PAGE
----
Read What One Doctor Has to Say About Vaccines After His Daughter was Exposed to the Measles

February 11, 2015 Updated: February 13, 2015

A doctor in Arizona is urging parents to get their children vaccinated for measles after his 2-year-old daughter, who is undergoing chemotherapy for leukemia, was exposed to measles while in the hospital.

Dr. Timothy Jacks, an Arizona pediatrician, told Congress on Tuesday he’s been personally impacted by the measles outbreak around the United States. Speaking to the Senate Committee on Health, Education, Labor and Pensions, he said the immune system of his daughter, Maggie, was not able to fight the virus even after getting the MMR vaccine. His other child, Eli, also was exposed, but he’s too young to get the vaccine.

“My measles-exposed children have been quarantined at home for nearly two weeks now, and we anxiously watch for signs of disease,” Jacks said, according to a video of his statements captured by C-SPAN. He added that due to her immune system, she has to go to the emergency room if she gets a fever.

He wrote an open letter earlier this month to parents who didn’t vaccinate their children and exposed his daughter to the virus.

“I assume you love your child just like I love mine. I assume that you are trying to make good choices regarding their care. Please realize that your child does not live in a bubble. When your child gets sick, other children are exposed. My children. Why would you knowingly expose anyone to your sick, unvaccinated child after recently visiting Disneyland? That was a boneheaded move,” he wrote in a blog post.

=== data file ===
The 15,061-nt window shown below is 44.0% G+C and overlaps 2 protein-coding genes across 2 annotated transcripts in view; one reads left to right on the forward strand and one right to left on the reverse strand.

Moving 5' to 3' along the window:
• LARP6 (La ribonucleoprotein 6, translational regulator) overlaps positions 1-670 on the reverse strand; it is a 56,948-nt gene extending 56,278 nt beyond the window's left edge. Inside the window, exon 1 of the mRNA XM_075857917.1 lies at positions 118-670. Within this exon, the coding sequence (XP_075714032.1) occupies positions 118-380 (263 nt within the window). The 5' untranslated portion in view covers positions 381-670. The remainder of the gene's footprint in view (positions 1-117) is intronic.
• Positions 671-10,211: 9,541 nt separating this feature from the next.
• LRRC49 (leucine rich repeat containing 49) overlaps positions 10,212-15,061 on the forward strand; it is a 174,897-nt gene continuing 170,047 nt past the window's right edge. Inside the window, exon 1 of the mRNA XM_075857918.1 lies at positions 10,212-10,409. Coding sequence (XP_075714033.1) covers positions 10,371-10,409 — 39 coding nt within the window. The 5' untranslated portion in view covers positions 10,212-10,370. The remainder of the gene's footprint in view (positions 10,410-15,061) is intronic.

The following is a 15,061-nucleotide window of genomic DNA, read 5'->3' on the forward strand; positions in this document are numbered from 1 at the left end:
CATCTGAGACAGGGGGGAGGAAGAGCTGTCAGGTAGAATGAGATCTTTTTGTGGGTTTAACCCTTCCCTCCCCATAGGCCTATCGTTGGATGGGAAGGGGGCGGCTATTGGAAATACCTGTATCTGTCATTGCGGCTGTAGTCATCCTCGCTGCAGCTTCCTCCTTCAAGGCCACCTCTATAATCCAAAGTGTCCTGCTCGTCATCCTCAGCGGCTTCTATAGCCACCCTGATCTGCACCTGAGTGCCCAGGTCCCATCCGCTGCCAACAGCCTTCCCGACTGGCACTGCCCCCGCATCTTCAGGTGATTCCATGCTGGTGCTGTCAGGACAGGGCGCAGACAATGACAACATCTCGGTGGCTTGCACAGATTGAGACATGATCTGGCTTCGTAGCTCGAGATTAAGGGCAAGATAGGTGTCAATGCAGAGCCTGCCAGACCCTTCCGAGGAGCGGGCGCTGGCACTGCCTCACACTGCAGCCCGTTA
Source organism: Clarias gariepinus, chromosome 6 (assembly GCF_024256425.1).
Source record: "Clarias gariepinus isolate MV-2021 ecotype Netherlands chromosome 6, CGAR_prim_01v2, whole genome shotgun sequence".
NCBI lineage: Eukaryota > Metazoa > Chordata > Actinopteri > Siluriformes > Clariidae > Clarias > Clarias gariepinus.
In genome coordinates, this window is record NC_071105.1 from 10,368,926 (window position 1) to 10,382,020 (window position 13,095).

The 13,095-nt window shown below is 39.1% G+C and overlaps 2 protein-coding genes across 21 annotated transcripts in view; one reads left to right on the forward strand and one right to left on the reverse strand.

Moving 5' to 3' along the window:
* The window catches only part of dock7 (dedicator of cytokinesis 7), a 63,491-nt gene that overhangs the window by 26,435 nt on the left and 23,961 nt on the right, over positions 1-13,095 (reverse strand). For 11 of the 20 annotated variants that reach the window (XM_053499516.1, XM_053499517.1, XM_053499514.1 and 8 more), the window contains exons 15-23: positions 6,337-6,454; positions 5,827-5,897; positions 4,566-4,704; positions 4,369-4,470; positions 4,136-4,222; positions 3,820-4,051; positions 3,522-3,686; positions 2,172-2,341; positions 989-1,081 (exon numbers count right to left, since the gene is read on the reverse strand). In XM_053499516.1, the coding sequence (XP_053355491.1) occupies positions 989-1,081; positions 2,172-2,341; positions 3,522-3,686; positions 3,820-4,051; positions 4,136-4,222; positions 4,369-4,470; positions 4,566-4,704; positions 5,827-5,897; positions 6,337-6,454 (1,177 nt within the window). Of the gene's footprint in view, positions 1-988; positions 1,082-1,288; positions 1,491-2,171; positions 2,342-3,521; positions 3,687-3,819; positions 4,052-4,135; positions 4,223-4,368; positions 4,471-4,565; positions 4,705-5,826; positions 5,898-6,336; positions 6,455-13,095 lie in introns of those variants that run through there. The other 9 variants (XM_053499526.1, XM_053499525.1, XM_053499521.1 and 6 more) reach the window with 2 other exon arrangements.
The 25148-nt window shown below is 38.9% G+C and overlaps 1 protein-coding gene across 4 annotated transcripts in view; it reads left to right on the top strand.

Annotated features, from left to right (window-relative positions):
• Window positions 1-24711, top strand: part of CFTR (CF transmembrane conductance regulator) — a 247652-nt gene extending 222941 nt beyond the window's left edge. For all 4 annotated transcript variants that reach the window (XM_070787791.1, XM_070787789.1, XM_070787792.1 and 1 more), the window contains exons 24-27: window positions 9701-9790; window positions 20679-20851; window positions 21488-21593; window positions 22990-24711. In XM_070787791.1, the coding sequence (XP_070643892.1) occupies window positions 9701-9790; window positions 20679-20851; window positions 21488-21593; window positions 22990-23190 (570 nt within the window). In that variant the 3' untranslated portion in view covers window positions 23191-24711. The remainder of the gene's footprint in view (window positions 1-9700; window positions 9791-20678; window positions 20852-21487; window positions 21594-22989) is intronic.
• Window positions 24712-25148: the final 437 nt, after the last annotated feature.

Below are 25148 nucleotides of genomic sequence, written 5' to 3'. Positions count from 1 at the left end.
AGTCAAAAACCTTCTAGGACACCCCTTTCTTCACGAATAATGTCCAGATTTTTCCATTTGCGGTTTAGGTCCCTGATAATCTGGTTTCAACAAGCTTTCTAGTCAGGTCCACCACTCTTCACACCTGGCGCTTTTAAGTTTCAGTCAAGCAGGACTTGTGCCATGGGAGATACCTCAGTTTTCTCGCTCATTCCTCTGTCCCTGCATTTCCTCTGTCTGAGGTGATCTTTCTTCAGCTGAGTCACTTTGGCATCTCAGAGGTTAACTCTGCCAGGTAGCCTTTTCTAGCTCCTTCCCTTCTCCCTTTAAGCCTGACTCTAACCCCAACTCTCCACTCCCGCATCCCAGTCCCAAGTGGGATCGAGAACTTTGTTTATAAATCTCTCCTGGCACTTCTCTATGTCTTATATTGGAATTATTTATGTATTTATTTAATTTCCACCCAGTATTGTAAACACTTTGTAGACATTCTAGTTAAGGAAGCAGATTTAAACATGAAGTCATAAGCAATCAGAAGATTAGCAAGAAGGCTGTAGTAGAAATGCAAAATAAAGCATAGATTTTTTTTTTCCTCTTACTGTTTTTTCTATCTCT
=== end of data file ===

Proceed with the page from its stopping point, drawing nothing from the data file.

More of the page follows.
Jacks said for children who can’t be vaccinated like his daughter, they “remain at risk. They cannot be protected, except by vaccinating people around them.”

He elaborated on how his children got exposed, writing: “It was Wednesday.  Maggie had just been discharged from Phoenix Children’s Hospital after finishing her latest round of chemotherapy.  That afternoon she went to the PCH East Valley Specialty Clinic for a lab draw.”

“Everything went fine, and we were feeling good … until Sunday evening when we got the call.  On Wednesday afternoon, Anna, Maggie, and Eli had been exposed to measles by another patient.  Our two kids lacked the immunity to defend against measles.  The only protection available was multiple shots of rubeola immune globulin (measles antibodies).  There were three shots for Maggie and two shots for Eli.  They screamed, but they now have some temporary protection against measles.  We pray it is enough.

His two children were exposed to measles on Jan. 21, but they could possibly start showing signs from then until Feb. 11. 

“After a new blood test, both my wife and I were found to be immune to measles, but the children will remain in isolation until February 11,” he wrote.

The U.S. Centers for Disease Control and Prevention says the measles outbreak is linked to a group of unvaccinated visitors at Disneyland. It has spread to 17 states with 121 confirmed cases, said the agency on Monday.

During his visit to Congress, Jacks stressed to lawmakers that it’s necessary to promote the importance of getting vaccinated.